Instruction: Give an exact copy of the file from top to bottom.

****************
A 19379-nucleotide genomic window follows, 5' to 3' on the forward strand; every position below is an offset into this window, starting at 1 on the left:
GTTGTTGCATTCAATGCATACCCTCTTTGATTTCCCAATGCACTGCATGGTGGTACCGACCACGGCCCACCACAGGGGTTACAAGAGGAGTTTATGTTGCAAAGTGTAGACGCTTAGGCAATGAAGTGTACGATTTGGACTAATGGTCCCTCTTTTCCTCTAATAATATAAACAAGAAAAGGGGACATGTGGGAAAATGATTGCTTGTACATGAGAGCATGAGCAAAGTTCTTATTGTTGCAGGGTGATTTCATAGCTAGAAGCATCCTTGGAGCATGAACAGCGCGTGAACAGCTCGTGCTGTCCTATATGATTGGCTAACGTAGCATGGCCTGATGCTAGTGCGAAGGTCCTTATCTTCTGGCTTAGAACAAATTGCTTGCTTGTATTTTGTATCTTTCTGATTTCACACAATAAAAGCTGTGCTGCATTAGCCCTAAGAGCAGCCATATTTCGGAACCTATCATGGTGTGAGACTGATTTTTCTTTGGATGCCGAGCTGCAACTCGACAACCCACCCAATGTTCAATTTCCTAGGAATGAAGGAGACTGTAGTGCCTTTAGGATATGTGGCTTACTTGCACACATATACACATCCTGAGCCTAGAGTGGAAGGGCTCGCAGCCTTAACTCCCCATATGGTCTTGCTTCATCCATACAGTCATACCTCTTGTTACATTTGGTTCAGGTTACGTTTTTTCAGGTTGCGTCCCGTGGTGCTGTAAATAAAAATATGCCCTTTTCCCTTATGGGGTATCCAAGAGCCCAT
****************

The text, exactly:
A 19379-nucleotide genomic window follows, 5' to 3' on the forward strand; every position below is an offset into this window, starting at 1 on the left:
GTTGTTGCATTCAATGCATACCCTCTTTGATTTCCCAATGCACTGCATGGTGGTACCGACCACGGCCCACCACAGGGGTTACAAGAGGAGTTTATGTTGCAAAGTGTAGACGCTTAGGCAATGAAGTGTACGATTTGGACTAATGGTCCCTCTTTTCCTCTAATAATATAAACAAGAAAAGGGGACATGTGGGAAAATGATTGCTTGTACATGAGAGCATGAGCAAAGTTCTTATTGTTGCAGGGTGATTTCATAGCTAGAAGCATCCTTGGAGCATGAACAGCGCGTGAACAGCTCGTGCTGTCCTATATGATTGGCTAACGTAGCATGGCCTGATGCTAGTGCGAAGGTCCTTATCTTCTGGCTTAGAACAAATTGCTTGCTTGTATTTTGTATCTTTCTGATTTCACACAATAAAAGCTGTGCTGCATTAGCCCTAAGAGCAGCCATATTTCGGAACCTATCATGGTGTGAGACTGATTTTTCTTTGGATGCCGAGCTGCAACTCGACAACCCACCCAATGTTCAATTTCCTAGGAATGAAGGAGACTGTAGTGCCTTTAGGATATGTGGCTTACTTGCACACATATACACATCCTGAGCCTAGAGTGGAAGGGCTCGCAGCCTTAACTCCCCATATGGTCTTGCTTCATCCATACAGTCATACCTCTTGTTACATTTGGTTCAGGTTACGTTTTTTCAGGTTGCGTCCCGTGGTGCTGTAAATAAAAATATGCCCTTTTCCCTTATGGGGTATCCAAGAGCCCAT